One of the UK’s leading financiers has warned that companies may be forced to
accept liability caps because the Big Four’s audit domination means the market
could not survive the loss of a major player if investors took legal action.
Jon Moulton, the head of private equity giant
warned that there was a high chance of auditors facing law suits for their
banking audits as investors looked for scapegoats after one of the most hostile
financial periods in living memory.
‘Because the audit market is so concentrated, maybe companies will have to
put caps in because we couldn’t cope with the loss of another major audit firm
after Andersen,’ said Moulton.
‘Is there a risk that firms are going to be hit with enormous class action
suits for their banking audits? Yes.’
Earlier this month, the leading audit firms lobbied government on the idea of
liability caps as fears of litigation against them ramped up, but the idea of a
limit in return for a reduction in audit fee received a lukewarm reception from
Speaking at a recent COA Solutions’ event, Moulton said the economy was ‘more
unstable than at any time in my working career’.
Moulton added that jittery auditors were now trying to cover themselves
against possible legal action by clamping down harder on their clients by
demanding businesses renew credit lines or risk facing a ‘going concern’
A going concern warning questions whether a company will go bust, cease
trading or seek some form of protection from creditors in the next 12 months.
The buyout expert said auditors were holding off on giving a clean audit
opinion unless fresh working capital arrangements were in place. This was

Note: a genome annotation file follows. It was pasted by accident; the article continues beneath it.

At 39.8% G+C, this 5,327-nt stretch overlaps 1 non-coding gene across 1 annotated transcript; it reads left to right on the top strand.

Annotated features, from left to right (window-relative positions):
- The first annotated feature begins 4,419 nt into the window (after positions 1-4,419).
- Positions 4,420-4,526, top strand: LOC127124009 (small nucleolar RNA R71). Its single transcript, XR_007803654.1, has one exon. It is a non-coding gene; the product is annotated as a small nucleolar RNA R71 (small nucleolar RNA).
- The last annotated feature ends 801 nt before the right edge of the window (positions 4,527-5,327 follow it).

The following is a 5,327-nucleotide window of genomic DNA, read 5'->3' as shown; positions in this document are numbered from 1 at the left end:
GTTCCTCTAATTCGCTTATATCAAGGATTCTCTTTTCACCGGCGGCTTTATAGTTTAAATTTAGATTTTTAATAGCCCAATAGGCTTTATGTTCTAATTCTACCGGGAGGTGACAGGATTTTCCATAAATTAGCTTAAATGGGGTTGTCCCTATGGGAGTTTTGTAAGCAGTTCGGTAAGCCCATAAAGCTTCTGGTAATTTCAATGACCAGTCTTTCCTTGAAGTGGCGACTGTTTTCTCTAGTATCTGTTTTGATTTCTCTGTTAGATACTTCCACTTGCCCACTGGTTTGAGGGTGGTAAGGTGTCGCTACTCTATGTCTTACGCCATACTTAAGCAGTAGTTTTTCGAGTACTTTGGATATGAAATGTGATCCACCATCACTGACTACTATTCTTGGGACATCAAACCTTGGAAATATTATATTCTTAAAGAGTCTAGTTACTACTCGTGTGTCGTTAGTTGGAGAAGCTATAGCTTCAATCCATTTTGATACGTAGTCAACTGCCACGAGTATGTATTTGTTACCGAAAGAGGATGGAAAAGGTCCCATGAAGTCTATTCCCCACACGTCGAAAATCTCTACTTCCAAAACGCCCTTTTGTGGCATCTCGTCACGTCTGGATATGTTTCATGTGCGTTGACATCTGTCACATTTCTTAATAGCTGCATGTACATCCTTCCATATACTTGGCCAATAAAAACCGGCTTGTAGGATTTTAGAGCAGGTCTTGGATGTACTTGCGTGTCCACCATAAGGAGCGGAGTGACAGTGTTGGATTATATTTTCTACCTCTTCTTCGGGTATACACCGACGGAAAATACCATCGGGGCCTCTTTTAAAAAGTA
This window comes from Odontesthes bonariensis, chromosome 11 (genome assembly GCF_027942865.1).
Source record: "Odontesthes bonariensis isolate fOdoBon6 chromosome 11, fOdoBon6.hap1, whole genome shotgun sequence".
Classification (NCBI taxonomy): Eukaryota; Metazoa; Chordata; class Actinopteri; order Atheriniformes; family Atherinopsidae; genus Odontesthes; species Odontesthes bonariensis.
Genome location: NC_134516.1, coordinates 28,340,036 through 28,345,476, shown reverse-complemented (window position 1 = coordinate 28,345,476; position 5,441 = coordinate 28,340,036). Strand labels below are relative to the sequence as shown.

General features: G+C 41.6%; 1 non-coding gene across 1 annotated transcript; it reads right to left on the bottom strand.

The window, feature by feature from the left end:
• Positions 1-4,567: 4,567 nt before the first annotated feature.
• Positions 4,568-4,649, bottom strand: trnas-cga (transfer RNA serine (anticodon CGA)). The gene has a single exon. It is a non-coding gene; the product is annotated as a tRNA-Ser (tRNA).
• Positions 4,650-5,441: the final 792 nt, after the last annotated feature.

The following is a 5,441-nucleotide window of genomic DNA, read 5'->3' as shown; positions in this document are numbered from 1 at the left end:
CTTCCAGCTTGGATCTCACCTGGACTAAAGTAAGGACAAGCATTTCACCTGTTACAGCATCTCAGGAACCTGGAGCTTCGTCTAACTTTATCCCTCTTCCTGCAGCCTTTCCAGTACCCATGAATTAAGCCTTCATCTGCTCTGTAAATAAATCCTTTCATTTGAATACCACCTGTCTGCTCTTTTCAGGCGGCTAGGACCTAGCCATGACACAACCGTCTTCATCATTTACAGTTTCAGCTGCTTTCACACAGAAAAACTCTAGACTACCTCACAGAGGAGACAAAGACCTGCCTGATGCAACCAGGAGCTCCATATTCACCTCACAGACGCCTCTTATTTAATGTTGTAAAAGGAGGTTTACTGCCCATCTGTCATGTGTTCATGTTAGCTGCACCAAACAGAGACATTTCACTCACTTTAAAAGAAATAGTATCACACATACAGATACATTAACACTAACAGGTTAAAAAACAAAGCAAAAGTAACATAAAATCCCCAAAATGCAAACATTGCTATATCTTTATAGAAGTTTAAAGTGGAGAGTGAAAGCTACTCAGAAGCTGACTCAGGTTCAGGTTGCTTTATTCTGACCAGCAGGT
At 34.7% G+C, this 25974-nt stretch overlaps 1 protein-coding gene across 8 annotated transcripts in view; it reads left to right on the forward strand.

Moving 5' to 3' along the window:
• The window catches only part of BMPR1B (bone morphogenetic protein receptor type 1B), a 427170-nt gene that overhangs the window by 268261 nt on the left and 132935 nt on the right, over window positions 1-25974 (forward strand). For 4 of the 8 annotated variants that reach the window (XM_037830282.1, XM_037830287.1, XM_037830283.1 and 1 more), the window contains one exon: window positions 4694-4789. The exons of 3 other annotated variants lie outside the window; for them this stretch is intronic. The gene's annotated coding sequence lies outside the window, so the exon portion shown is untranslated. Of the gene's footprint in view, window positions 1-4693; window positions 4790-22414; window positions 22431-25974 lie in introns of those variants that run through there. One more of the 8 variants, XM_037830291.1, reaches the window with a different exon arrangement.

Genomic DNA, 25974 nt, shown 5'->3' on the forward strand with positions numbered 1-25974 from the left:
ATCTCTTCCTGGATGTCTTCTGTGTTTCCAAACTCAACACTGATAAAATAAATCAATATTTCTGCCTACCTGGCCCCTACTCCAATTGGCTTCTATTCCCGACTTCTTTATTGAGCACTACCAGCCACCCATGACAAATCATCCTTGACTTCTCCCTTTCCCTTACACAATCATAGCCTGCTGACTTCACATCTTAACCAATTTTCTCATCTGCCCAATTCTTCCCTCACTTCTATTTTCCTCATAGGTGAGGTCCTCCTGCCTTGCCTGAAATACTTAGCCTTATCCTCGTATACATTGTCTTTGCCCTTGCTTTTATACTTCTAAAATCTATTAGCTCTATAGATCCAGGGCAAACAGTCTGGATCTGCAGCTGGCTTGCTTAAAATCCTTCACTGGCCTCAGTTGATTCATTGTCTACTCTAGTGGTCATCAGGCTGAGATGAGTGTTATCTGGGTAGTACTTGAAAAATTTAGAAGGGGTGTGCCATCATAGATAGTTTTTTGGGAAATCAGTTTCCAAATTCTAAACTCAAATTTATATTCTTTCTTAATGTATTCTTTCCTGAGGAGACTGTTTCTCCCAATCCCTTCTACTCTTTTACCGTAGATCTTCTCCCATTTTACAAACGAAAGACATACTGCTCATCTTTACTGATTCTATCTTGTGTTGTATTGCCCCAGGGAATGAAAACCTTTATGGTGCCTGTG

despite some companies having years left to run on their current facilities.
Moulton said: ‘As soon as the accountants smell even the possibility of a
banking covenant being broken, even when there’s no evidence to say that it
will, companies are forced to renegotiate for new facilities. It’s a real
Andrew Ratcliffe, senior audit partner at
said: ‘Not surprisingly, given the economic environment and the banks’
tightening of credit terms, management have been looking harder at the going
concern assessment they need to make this year.
Auditors need to review this assessment and decide if they concur with it.
For some companies, there have been longer and more difficult conversations
between auditors and mangement than for some time.
‘This is inevitable given the generally tighter attitude on the part of the
banks to renewal of facilities. However, our recent research has shown that, at
least for the larger listed companies, these conversations are being resolved
Oliver Tant, head of audit at
KPMG said: ‘Given the
position being taken by the banks on loan arrangements, they are now of greater
interest to us. Rollover [of facilities] can no longer be assured.’
‘We are unequivocally spending more time on it but we are not being any
tougher. The same high standards are being maintained.’
John Flaherty, UK and Ireland assurance leader at
Ernst & Young said: ‘As
the recession took hold in the UK last year, accountants engaged in some
challenging discussions with their clients and other stakeholders over the
health of corporate balance sheets, impacted by the economic downturn.
‘At Ernst & Young we are working very closely with our clients to ensure
we provide the right guidance and collectively reach the right audit opinion to
ensure that shareholders have the information required to make critical
‘Our recent study showed that there were only 2 emphasis of matter in the
2008 auditor’s reports for the 122 FTSE 250 companies who had filed their 2008
year-end accounts by mid April.
‘However, there is still a lot of financial stress on companies across the
public and private sectors and anecdotal evidence suggests we will see further
emphasis of matter arise, as companies continue to file their 2008 year-end
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